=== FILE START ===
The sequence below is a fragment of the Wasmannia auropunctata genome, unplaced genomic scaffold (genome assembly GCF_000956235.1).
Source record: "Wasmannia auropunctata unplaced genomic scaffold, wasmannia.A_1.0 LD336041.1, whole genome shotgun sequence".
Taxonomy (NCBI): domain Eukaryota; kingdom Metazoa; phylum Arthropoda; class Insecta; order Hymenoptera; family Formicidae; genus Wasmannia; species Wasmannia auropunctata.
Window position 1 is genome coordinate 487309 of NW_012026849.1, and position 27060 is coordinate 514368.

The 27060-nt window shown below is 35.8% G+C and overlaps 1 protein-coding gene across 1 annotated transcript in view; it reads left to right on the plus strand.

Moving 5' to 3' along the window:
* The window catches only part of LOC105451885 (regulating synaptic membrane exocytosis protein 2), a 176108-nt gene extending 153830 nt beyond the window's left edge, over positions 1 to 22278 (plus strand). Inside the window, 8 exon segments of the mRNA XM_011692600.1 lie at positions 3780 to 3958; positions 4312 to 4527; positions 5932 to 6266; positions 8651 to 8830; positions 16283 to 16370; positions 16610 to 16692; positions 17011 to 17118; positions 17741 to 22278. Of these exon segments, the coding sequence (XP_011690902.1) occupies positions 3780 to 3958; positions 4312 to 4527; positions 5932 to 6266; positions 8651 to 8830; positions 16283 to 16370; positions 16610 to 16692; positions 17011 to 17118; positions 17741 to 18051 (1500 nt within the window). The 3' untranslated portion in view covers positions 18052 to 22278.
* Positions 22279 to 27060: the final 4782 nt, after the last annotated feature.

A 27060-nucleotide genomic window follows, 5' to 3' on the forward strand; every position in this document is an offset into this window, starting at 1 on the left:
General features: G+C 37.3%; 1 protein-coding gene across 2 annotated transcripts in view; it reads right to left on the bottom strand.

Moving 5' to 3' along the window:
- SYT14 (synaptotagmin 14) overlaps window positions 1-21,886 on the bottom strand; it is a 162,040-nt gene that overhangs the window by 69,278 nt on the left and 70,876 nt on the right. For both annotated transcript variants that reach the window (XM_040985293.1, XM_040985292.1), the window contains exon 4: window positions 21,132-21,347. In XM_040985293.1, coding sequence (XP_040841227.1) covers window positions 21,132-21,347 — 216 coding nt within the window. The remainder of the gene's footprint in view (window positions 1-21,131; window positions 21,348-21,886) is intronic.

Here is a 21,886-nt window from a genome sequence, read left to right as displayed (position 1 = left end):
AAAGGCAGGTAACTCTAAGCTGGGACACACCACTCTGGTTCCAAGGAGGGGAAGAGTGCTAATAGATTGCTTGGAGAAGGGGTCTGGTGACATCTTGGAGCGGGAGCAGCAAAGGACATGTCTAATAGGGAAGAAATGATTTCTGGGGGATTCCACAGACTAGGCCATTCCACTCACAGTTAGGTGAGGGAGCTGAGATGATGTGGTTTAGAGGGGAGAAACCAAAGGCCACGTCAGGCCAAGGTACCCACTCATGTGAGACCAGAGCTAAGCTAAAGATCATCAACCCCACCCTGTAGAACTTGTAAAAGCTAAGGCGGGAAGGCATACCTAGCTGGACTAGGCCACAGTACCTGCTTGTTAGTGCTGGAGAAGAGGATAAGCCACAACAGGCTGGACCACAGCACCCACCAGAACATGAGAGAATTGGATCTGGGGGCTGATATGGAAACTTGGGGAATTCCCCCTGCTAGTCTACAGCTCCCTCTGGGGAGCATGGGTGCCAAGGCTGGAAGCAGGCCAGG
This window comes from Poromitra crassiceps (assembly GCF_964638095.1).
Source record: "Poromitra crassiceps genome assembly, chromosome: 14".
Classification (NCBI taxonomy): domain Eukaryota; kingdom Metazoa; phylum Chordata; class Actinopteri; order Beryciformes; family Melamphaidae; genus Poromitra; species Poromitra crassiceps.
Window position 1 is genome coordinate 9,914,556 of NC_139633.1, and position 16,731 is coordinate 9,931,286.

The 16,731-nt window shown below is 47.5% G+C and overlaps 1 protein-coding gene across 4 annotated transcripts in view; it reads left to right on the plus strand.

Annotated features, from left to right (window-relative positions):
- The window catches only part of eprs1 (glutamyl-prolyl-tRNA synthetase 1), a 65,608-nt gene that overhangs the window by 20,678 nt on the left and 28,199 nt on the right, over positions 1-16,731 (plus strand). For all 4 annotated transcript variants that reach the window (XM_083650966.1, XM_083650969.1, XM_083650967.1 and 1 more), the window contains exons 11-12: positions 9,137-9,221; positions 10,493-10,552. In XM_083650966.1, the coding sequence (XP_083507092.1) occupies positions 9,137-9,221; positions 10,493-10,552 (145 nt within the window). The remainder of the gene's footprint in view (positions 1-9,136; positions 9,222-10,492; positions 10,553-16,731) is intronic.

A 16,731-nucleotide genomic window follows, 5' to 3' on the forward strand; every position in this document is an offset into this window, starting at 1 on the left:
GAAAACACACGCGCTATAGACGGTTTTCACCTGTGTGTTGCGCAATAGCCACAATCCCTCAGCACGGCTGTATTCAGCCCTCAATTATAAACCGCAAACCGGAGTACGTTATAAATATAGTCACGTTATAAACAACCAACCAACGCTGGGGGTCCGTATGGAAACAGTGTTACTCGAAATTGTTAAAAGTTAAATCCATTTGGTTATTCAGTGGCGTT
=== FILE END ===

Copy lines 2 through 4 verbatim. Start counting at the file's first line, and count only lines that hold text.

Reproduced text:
Source record: "Wasmannia auropunctata unplaced genomic scaffold, wasmannia.A_1.0 LD336041.1, whole genome shotgun sequence".
Taxonomy (NCBI): domain Eukaryota; kingdom Metazoa; phylum Arthropoda; class Insecta; order Hymenoptera; family Formicidae; genus Wasmannia; species Wasmannia auropunctata.
Window position 1 is genome coordinate 487309 of NW_012026849.1, and position 27060 is coordinate 514368.